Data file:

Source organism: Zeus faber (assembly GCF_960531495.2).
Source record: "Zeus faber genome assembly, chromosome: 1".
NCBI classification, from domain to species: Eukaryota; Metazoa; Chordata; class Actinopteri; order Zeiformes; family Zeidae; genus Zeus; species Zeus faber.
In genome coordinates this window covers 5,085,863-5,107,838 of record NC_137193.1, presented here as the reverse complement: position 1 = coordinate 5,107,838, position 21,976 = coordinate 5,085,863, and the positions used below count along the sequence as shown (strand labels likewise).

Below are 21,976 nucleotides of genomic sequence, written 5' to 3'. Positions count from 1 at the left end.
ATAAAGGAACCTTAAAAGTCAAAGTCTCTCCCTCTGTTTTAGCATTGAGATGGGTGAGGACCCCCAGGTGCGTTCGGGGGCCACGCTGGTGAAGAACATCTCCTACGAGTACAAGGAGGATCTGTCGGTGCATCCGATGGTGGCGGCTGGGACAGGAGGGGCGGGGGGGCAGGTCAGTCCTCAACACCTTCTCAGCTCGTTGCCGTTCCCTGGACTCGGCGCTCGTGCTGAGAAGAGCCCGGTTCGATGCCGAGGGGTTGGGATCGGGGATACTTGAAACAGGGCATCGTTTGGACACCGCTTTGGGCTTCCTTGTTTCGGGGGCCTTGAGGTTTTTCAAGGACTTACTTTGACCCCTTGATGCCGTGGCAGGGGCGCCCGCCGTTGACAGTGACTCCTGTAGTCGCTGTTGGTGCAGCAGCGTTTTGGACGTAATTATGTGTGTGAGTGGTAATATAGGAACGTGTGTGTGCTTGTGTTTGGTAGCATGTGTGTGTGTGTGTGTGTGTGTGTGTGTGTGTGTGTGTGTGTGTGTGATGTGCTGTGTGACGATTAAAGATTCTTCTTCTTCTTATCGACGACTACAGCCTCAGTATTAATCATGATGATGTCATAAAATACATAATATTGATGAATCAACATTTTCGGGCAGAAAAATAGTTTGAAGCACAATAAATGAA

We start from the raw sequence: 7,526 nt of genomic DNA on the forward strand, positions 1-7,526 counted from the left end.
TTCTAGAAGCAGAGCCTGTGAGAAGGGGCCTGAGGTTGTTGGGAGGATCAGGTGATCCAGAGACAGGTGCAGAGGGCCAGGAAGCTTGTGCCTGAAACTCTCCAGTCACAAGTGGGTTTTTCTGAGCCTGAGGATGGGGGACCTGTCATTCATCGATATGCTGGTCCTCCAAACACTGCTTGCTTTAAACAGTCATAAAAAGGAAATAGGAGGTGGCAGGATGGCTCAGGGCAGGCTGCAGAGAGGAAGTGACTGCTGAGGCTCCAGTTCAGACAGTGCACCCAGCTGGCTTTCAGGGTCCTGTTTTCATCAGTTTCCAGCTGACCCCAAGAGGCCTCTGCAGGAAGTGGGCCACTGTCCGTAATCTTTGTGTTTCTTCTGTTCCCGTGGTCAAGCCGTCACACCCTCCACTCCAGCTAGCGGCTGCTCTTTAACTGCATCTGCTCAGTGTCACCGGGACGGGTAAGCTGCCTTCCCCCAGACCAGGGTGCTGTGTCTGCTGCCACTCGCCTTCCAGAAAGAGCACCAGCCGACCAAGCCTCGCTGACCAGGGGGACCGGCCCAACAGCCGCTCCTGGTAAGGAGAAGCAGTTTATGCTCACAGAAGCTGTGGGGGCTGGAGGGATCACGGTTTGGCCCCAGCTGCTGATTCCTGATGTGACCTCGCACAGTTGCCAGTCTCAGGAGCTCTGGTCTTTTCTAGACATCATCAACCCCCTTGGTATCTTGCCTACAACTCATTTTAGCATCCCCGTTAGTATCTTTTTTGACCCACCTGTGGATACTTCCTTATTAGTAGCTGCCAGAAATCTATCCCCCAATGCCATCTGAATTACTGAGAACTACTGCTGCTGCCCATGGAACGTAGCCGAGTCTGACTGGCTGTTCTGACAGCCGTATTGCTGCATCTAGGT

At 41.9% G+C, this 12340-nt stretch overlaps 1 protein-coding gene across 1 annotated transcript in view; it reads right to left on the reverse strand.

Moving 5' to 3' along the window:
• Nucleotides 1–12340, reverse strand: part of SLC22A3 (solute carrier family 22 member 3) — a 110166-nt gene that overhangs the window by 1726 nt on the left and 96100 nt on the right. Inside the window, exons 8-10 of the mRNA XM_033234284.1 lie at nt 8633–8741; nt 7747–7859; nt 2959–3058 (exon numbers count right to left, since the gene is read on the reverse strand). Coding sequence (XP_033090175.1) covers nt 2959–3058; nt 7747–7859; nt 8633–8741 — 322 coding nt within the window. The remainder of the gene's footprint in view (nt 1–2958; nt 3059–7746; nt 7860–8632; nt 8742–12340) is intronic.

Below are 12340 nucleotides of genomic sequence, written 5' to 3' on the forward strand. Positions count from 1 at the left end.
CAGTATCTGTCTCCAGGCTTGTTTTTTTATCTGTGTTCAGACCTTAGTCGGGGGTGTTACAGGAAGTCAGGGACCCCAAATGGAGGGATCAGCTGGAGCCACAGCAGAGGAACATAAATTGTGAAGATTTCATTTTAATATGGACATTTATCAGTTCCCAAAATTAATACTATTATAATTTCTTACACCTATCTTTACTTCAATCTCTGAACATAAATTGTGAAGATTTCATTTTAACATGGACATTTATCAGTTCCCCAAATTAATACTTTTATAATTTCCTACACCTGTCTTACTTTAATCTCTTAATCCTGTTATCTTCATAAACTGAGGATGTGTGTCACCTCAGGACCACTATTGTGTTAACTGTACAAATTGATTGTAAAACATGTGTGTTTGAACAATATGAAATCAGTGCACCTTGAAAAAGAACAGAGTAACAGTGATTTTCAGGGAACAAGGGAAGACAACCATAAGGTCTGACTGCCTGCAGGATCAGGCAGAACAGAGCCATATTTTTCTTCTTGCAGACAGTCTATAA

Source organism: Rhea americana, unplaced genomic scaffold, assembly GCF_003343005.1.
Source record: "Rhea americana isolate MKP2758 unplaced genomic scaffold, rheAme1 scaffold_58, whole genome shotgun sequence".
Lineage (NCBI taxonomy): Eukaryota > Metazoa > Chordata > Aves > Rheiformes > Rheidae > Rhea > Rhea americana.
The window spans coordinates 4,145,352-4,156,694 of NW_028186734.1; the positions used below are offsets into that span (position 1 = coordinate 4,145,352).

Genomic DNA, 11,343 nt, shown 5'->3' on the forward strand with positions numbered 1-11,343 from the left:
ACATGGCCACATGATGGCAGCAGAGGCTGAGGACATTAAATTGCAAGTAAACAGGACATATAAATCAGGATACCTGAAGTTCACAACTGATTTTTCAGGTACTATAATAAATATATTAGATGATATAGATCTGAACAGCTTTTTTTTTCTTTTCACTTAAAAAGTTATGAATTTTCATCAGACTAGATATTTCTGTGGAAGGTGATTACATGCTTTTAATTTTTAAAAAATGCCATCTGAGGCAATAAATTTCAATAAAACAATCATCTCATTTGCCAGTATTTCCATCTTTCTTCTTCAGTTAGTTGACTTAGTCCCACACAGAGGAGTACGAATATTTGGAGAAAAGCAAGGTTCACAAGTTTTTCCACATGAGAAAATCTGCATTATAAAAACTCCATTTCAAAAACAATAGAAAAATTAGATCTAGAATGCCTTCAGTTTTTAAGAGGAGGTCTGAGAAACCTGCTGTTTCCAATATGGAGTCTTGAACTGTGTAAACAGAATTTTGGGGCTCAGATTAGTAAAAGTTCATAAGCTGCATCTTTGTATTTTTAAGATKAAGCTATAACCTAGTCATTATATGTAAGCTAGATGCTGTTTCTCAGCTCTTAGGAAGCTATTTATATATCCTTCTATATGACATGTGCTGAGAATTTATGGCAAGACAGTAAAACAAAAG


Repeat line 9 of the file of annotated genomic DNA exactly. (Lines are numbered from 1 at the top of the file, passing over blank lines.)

At 41.9% G+C, this 12340-nt stretch overlaps 1 protein-coding gene across 1 annotated transcript in view; it reads right to left on the reverse strand.